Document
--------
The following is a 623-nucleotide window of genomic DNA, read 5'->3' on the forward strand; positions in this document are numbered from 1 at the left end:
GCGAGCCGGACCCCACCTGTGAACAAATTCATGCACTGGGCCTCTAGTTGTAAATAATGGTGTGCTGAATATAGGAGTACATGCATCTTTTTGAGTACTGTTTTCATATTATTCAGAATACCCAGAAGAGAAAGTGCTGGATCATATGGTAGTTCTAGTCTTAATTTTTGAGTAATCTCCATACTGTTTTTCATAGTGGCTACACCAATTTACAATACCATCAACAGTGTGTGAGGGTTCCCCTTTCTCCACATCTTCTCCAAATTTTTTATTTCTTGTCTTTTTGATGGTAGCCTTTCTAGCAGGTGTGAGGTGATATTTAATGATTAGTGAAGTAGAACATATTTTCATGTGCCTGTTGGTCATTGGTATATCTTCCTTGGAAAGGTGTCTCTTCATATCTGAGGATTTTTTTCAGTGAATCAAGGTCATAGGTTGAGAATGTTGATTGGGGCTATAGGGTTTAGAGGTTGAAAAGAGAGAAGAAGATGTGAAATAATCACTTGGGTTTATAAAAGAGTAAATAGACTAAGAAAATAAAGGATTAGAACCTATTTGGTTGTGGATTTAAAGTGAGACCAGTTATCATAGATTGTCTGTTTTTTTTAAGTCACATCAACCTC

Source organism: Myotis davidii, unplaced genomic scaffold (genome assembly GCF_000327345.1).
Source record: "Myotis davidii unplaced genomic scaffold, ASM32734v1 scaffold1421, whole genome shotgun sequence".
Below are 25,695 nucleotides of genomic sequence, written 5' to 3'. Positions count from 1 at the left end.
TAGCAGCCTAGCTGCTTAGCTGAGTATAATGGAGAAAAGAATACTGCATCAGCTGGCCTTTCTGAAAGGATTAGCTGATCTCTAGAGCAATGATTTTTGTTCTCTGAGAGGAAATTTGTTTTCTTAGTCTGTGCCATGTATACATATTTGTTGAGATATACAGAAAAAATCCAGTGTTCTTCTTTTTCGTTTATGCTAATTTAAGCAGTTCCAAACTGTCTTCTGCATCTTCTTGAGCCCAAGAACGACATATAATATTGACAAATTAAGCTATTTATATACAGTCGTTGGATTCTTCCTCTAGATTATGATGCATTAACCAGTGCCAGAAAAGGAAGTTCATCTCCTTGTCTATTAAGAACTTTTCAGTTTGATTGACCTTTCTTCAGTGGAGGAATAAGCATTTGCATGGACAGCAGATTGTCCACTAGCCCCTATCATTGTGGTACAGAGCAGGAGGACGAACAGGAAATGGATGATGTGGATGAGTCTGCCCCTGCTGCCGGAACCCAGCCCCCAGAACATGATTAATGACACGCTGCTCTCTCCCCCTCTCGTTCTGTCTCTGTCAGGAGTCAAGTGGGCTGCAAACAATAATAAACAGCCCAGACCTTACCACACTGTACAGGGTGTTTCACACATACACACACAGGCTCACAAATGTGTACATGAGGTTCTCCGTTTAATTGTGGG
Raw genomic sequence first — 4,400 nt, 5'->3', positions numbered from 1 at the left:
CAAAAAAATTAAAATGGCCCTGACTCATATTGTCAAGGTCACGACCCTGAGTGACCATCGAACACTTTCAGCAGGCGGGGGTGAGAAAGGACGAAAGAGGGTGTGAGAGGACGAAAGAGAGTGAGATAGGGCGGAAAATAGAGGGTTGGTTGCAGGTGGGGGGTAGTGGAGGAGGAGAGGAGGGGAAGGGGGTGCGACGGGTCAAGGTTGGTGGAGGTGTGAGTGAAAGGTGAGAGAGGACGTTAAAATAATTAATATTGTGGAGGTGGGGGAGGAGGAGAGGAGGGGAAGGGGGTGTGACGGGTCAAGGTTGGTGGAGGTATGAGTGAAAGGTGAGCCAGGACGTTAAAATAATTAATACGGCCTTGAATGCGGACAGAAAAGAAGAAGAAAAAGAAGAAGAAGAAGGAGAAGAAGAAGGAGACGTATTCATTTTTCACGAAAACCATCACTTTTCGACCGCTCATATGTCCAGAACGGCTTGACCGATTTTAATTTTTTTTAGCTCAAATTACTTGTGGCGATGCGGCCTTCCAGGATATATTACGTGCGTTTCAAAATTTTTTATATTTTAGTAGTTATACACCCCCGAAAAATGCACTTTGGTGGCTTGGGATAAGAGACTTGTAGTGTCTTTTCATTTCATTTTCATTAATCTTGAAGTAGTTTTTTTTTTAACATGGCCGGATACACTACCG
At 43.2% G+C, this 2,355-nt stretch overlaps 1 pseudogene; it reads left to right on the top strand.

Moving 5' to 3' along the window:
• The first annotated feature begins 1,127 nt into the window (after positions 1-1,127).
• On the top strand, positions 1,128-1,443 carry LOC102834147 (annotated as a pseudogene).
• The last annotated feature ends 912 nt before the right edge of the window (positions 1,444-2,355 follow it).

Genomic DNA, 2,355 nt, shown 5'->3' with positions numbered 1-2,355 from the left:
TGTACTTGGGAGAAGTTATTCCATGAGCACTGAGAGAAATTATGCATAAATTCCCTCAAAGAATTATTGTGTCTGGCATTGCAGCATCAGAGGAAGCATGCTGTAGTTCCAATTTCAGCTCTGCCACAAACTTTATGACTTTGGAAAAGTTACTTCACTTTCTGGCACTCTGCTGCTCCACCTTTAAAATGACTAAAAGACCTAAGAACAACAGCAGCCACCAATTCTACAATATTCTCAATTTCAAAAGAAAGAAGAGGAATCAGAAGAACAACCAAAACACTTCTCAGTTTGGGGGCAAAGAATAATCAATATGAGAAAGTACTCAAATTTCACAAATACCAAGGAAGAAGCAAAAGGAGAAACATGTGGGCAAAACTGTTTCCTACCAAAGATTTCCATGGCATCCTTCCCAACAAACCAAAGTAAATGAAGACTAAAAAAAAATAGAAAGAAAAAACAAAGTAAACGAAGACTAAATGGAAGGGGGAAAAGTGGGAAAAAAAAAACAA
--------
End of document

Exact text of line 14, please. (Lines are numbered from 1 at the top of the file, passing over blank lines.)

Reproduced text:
Genomic DNA, 2,355 nt, shown 5'->3' with positions numbered 1-2,355 from the left: